As a child growing up, I was often told that aside from reading and writing, the other skill that will come in handy in life was to being able to count. My mother specifically emphasized “count your money”, “count your change”, “make a record of what is in your piggy bank”, and so I emptied my piggy bank every so often to count all the ten Kenyan cents (no longer in circulation as they are of no value) to ensure that none of my siblings had helped themselves to my hard “earned” pennies – more like begged and collected from the floor / ground. All to say, I realized the value of counting early, and we humans like to count where it matters – how much money do / will I make? What will it cost? How many calories are in this meal? How many friends can I count on? What will be my return on investment? and so on. We are counting, consciously and subconsciously, trying to measure the value of our ‘investments’ whatever shape or form they take.
The same is especially true for companies; they are interested in understanding “What is in it for our brand / company?” What is the value behind every dollar spent? So it’s rather natural that this question is asked of social media campaigns and executions. So let’s take a look at the social media measurement journey for brands.
1. Counting the Number of Fans and Followers and Comments or Retweets
There were days not so long ago, when marketers would pop champagne after hitting their 1,000 fans or followers milestone, they added the ‘#winning’ to every post and settled in fan bliss world (I exaggerate). Really, the marketing teams in most companies were excited to see customers connecting with them but often wondered, what does this mean? What can be done with this? Where do we go from here?
2. Social Media Measurement Tools to measure overall brand mentions across platforms
Using proprietary tools such as Radian6, Sysomos, Netbase just to name a few, brands have been able to do what we call here at Social Media Group a conversation scan or a social media brand audit. Using the most appropriate social media tools, this requires a deep dive into not only volumes of mentions, but also social media types / platforms used, sentiment analysis, top influencers on social media channels, share of voice (if looking at your brand in comparison to key competitors) or even sub-categorizing data to cover key themes or topics and campaigns over an established period of time. This continues to be very useful, but companies are still wondering – so now what? Using these tools they know what, who and where conversations about their brand are taking place and hopefully leveraging this to find innovative ways to engage with their customers. However, the question is, How is this all impacting companies’ bottom line? In other words “Show me the money from my social media investment”.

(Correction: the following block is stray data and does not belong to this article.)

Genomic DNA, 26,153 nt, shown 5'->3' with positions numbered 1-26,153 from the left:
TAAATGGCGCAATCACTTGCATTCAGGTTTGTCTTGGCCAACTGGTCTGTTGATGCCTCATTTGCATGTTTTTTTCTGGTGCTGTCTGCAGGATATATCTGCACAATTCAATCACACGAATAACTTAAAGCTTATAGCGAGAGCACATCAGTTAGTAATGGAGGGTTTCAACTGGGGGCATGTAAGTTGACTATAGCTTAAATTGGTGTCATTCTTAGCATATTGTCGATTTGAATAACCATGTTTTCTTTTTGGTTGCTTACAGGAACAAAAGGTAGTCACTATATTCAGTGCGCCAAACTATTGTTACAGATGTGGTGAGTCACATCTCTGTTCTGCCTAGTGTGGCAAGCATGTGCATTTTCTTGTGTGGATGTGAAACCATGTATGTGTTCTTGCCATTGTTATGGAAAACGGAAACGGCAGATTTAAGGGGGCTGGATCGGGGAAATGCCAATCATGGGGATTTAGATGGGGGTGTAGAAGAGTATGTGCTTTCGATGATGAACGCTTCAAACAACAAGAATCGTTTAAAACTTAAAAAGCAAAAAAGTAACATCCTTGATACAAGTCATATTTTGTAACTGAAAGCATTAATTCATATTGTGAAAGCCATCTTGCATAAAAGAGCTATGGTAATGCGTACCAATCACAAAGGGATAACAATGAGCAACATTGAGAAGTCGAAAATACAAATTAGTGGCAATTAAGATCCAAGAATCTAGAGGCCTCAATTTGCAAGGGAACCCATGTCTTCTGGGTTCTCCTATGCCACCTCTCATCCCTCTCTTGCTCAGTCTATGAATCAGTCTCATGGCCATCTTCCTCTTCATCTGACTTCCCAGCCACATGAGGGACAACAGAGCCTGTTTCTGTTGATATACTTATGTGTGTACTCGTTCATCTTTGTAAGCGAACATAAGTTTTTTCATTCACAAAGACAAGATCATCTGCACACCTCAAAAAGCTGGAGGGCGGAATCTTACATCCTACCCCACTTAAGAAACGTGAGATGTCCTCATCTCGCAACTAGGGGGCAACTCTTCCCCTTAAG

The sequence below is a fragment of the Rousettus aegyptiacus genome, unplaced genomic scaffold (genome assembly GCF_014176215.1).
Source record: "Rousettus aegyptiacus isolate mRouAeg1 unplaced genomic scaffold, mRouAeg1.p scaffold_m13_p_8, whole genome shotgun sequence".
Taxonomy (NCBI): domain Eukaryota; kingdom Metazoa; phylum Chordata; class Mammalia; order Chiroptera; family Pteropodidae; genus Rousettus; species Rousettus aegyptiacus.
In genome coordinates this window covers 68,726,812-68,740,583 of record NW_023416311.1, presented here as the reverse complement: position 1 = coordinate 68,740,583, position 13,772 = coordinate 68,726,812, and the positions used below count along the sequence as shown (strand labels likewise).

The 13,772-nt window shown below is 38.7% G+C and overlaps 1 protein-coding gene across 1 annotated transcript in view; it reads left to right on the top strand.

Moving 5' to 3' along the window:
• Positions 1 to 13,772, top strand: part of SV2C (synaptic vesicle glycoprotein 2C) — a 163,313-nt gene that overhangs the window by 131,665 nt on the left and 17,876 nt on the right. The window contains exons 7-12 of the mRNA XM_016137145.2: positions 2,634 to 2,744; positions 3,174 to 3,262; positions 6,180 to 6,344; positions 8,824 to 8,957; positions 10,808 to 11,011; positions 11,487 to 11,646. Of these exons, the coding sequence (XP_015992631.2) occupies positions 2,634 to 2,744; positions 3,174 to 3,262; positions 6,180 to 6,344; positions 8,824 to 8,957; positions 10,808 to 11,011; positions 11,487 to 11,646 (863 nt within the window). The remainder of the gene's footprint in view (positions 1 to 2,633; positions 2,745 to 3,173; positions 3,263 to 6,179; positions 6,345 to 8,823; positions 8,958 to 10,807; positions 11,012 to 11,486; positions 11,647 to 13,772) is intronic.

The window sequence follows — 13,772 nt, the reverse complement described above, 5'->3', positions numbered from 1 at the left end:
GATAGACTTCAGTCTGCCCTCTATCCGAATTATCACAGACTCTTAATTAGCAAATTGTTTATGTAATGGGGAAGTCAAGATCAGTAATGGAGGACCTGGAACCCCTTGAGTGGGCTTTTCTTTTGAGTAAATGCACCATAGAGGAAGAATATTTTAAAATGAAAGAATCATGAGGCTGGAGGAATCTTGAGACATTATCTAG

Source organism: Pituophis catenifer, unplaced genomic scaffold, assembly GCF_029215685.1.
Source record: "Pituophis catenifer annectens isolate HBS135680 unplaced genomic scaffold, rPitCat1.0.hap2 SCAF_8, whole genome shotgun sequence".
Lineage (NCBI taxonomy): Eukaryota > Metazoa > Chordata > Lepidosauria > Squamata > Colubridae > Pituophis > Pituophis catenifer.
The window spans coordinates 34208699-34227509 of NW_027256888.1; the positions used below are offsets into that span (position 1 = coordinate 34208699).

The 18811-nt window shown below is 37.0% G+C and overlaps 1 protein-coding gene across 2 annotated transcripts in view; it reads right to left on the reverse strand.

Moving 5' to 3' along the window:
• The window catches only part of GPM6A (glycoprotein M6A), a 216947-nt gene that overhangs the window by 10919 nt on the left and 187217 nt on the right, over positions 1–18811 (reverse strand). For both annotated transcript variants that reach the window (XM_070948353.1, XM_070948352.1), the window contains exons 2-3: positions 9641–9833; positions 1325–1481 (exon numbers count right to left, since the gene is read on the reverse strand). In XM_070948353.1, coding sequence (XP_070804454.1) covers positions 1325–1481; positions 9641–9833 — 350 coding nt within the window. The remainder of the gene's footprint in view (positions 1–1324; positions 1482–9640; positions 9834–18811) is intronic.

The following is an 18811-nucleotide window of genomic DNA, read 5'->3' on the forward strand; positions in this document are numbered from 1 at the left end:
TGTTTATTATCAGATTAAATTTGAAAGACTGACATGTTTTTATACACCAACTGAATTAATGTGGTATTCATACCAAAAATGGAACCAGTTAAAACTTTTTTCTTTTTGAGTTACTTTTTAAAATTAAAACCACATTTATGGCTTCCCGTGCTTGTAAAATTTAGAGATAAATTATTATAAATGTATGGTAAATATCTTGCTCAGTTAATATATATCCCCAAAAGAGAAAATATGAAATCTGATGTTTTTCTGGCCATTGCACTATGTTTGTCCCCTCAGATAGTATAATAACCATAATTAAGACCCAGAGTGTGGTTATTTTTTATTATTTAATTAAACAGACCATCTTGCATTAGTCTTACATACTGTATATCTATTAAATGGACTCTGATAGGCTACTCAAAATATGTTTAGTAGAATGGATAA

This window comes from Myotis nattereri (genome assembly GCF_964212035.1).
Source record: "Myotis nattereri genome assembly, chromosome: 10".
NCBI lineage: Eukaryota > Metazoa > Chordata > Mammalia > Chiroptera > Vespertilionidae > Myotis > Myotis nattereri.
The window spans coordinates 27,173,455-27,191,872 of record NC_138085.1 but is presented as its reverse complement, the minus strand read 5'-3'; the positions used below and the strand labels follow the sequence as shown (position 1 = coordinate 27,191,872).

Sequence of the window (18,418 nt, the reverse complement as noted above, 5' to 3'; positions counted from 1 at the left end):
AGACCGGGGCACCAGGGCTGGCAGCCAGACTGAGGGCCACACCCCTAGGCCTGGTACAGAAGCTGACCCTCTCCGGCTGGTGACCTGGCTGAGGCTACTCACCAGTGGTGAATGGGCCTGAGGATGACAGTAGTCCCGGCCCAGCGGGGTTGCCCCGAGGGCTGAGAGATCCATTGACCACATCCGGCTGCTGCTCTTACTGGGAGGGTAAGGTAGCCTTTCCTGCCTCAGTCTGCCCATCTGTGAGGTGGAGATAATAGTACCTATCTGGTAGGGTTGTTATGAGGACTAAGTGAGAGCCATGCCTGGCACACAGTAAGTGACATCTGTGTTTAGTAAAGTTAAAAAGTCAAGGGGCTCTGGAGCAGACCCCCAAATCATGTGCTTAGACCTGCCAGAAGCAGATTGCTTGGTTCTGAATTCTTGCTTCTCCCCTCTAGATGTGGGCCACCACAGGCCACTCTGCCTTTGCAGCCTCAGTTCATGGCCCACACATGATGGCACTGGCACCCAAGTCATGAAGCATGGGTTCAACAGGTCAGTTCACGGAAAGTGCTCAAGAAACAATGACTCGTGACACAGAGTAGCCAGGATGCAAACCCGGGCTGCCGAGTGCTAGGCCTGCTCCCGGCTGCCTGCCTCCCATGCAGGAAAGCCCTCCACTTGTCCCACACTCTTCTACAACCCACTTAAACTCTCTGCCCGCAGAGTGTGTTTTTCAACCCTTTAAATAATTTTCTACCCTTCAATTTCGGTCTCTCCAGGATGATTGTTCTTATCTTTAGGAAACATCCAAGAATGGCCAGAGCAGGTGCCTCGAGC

3. Then came, “Wait a minute! How do we get our fans/followers on our website?”
So companies started to engage with users by providing links with answers to questions from fans, promoting products and services that would link back to their websites. This was and is still helpful for companies in analysing their web traffic using tools such as Google Analytics to evaluate where their traffic is coming from e.g., Facebook, Wikipedia – again, counting!
4. Integrating Social Media Measurement with CRM
According to a report by Michael A. Stelzner on the Social Media Marketing Industry (2011) one-third of all social media marketers want to know how to monitor and measure the return on investment (ROI) of social media and integrate their social media activities. This is what company executives have been fussing about; they want to understand the implication of social media investments in relation to sales, revenue and cost. The term for integrating Social Media with CRM is Social CRM. In a nutshell, it involves managing your communications, building relationships with the online community and measuring the results that reflect the bottom line – leads and sales. Social Media Examiner has provided a robust list of metrics that will help marketers get their executive team on board with social media. Further, the social customer has provided 10 steps to integrate CRM and Social Media.
Every part of the social media measurement evolution journey has brought value to evaluating the impact of Social on Leads and Sales. Moreover, every measurement remains important but should not be represented on its own; they all fit together like a jig-saw puzzle and provide input necessary to expand and grow engagement and lead generation opportunities.
Great point, Wangari! Numbers are great, but they can’t be left alone. Numbers from one part of a company can show so much more when correlated with numbers from other parts. A good example is how many people are talking about us in social channels compared to how many people are visiting our website. Then you can also throw in stuff like: What did they do on our site? What messages we sent out brought more people to our site? Etc.
The people who learn how to put these numbers together are going to be the people that show the best results and insights for improving.
Sheldon, community manager for Sysomos